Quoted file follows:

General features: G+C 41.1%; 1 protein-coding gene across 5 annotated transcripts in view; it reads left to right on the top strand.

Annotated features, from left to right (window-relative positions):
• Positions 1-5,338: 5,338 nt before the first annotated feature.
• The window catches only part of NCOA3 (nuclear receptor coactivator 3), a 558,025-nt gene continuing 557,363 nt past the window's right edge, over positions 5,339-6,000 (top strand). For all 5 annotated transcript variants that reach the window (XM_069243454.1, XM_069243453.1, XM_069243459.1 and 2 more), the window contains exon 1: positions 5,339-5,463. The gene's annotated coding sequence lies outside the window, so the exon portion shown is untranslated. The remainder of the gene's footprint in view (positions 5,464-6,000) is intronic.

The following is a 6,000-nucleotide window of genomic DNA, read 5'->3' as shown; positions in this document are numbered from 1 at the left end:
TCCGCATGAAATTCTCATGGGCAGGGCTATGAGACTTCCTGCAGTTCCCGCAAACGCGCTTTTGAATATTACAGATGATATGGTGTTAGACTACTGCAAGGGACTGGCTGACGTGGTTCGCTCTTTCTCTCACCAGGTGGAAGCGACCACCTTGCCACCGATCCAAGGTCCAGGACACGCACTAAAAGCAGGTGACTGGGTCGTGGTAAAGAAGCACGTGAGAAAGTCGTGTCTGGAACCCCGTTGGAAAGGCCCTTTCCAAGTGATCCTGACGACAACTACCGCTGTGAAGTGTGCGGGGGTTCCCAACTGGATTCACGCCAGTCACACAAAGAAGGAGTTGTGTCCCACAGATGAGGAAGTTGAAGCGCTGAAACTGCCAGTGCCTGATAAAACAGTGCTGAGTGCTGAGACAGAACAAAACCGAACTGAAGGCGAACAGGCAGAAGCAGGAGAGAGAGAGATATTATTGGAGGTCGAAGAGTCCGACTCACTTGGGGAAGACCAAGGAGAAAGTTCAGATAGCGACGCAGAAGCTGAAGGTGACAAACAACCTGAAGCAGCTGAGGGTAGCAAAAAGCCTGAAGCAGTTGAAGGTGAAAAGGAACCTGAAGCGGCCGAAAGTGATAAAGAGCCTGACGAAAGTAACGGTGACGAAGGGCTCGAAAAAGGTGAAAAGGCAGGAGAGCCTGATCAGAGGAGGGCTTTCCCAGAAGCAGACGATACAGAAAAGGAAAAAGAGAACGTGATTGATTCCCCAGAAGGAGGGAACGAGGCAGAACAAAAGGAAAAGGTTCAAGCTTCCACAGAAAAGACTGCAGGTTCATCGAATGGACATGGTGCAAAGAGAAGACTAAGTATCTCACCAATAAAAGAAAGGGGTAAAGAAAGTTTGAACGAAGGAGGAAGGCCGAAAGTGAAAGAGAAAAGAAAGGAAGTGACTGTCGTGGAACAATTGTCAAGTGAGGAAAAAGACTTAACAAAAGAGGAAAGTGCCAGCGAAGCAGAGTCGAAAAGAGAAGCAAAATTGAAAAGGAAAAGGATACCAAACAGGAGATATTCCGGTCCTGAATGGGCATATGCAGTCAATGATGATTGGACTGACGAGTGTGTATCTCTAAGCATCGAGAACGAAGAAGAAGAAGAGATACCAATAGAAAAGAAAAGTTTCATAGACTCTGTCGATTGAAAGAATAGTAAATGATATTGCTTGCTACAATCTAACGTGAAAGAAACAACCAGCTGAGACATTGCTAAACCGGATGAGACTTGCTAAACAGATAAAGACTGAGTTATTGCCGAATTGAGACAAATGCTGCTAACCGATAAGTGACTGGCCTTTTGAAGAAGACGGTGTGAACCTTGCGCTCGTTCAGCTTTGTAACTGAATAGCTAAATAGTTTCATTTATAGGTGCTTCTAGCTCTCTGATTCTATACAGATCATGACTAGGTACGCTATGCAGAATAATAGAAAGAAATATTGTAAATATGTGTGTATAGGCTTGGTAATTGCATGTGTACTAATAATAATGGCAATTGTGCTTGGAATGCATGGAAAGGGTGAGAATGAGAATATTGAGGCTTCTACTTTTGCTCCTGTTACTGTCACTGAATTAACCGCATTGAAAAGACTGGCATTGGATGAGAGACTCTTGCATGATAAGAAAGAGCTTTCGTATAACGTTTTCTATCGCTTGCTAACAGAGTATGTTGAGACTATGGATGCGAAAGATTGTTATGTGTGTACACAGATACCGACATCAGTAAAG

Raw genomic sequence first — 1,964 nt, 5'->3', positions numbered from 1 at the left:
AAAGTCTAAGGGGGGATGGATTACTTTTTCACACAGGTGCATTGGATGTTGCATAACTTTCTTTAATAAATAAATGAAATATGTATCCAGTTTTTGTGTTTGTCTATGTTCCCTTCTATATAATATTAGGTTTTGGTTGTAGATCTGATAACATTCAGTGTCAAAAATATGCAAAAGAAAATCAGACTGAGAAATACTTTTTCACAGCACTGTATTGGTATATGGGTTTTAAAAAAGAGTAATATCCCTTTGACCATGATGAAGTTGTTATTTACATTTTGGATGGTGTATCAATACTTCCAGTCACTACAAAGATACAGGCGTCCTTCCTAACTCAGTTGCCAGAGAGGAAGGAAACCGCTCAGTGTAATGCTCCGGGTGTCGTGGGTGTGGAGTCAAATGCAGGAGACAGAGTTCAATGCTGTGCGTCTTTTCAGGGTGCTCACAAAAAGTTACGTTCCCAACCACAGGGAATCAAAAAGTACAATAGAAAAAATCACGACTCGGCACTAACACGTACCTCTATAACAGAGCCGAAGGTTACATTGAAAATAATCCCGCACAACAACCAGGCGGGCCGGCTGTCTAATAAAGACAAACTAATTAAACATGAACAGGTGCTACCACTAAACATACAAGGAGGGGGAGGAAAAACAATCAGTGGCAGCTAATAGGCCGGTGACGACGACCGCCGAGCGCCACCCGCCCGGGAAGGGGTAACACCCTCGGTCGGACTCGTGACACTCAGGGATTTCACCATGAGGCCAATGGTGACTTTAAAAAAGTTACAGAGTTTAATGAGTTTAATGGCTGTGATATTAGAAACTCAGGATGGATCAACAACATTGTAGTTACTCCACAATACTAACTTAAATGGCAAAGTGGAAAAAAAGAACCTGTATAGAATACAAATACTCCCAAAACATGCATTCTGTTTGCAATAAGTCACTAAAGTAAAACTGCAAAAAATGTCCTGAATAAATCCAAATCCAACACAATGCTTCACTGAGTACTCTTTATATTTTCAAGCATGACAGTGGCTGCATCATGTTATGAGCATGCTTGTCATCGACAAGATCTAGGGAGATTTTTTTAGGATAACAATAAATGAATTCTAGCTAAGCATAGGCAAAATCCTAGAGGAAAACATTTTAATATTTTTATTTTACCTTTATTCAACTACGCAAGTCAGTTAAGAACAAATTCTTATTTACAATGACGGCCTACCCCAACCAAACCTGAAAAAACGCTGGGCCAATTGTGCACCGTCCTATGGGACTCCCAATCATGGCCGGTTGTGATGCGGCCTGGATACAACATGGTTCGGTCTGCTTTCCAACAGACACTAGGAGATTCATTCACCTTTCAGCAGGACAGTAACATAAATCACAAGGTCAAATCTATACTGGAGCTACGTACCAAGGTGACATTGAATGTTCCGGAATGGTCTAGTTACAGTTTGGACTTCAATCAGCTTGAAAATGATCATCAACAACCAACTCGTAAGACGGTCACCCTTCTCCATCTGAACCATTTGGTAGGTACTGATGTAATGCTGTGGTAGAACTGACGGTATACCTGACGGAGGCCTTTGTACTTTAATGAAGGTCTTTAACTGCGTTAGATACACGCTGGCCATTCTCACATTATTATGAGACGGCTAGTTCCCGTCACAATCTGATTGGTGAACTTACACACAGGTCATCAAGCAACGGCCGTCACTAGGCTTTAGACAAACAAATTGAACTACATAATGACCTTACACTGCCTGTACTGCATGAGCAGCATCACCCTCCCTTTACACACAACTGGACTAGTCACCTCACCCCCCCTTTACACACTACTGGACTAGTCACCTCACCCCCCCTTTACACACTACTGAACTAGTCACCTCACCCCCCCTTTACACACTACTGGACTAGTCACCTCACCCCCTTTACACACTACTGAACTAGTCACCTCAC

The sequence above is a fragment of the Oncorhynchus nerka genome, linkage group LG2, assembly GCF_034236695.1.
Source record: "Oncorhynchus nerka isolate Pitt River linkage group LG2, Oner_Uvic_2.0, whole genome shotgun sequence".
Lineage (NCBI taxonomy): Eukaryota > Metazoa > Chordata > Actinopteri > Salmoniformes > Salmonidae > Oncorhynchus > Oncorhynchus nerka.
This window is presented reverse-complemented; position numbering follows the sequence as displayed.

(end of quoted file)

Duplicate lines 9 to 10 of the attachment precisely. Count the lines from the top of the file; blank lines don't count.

The sequence above is a fragment of the Oncorhynchus nerka genome, linkage group LG2, assembly GCF_034236695.1.
Source record: "Oncorhynchus nerka isolate Pitt River linkage group LG2, Oner_Uvic_2.0, whole genome shotgun sequence".